It's going to be very difficult for you to do this. Contrary to some of the other answers, you can't patent an idea, only a design or process. And even if you turned your idea into a working prototype, the process of patenting takes many years, can be expensive, and is not guaranteed to be given. Even with a patent, trying to enforce it is next to impossible unless you are have expensive lawyers. I have a patent I am part of through a former employer, and it's been useless for me.
Companies don't often take ideas from outsiders, and even less rarely will they sign a Non-Disclosure Agreement on an unsolicited business idea. The problem is, most ideas in a business-sector have been thought of. Say you are pitching an idea to banks. There are 100,000+ people working in the banking sector in America. Your idea has probably been thought of before by one of them, even if the company decided not to go implement it.
Here's what I would suggest you do, in order of chances of success:
1) Just go ahead and do the idea yourself. If your idea is "soap, but in the shape of cute animals", go and make cute animal soap. The process of making your product might get the attention of a competitor in the space, and you could be acquired or go into a partnership with them.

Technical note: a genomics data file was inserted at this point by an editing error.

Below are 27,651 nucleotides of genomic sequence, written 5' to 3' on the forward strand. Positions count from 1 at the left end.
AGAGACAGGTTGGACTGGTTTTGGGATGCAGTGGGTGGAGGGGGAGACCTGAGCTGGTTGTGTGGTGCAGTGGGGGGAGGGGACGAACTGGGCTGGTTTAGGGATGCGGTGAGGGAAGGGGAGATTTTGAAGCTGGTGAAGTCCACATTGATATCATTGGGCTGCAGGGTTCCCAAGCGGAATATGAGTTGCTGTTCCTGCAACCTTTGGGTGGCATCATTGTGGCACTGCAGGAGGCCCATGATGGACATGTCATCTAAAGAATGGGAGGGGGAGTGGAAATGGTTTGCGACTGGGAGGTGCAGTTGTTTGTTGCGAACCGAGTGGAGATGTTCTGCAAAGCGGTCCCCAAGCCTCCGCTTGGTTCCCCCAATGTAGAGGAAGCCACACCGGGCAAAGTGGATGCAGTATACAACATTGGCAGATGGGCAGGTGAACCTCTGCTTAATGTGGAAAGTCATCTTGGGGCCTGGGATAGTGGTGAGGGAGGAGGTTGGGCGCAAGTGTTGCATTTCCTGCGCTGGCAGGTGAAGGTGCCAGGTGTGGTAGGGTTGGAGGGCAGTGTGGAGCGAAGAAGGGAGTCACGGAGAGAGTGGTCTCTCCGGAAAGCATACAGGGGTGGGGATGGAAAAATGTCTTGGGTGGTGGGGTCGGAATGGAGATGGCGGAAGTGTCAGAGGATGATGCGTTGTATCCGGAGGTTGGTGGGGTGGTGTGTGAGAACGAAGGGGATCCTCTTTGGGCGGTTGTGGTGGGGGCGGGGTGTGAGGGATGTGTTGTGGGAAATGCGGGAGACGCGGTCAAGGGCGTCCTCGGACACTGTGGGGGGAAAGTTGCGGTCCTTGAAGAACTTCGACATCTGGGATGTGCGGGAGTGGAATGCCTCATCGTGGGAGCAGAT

2) Get hired by one of them. Sounds like you have a target list of companies in a business sector that you want to sell your idea to. Your second best plan then is to make a targeted attempt to get hired as an engineer there. Contacting their HR dept, finding friends who can get you contacts, applying for jobs posted online... If you actively seek them, you will get their attention. Having an active interest in their business and ideas for improving products are very attractive to companies when mentioned in an interview.
3) Finally, if you can't start your own company as a competitor, and don't want to get hired by them by the normal route, you could try to pitch them your idea by sending it to the head of their engineering department. But again, the chances are quite low. Its very easy for them to be able to truthfully say "we had this idea 5 years ago, but haven't implemented it yet." There is no protection from that.
best of luck.